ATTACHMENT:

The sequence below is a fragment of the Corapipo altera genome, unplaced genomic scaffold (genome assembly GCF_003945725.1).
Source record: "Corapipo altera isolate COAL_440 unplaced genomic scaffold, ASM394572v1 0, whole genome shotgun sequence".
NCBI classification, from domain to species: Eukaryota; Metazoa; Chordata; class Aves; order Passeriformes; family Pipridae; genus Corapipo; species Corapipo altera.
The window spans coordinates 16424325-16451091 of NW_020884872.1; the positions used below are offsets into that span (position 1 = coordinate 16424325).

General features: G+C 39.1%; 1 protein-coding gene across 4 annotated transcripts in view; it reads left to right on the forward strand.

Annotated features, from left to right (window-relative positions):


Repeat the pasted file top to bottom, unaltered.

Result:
The sequence below is a fragment of the Corapipo altera genome, unplaced genomic scaffold (genome assembly GCF_003945725.1).
Source record: "Corapipo altera isolate COAL_440 unplaced genomic scaffold, ASM394572v1 0, whole genome shotgun sequence".
NCBI classification, from domain to species: Eukaryota; Metazoa; Chordata; class Aves; order Passeriformes; family Pipridae; genus Corapipo; species Corapipo altera.
The window spans coordinates 16424325-16451091 of NW_020884872.1; the positions used below are offsets into that span (position 1 = coordinate 16424325).

General features: G+C 39.1%; 1 protein-coding gene across 4 annotated transcripts in view; it reads left to right on the forward strand.

Annotated features, from left to right (window-relative positions):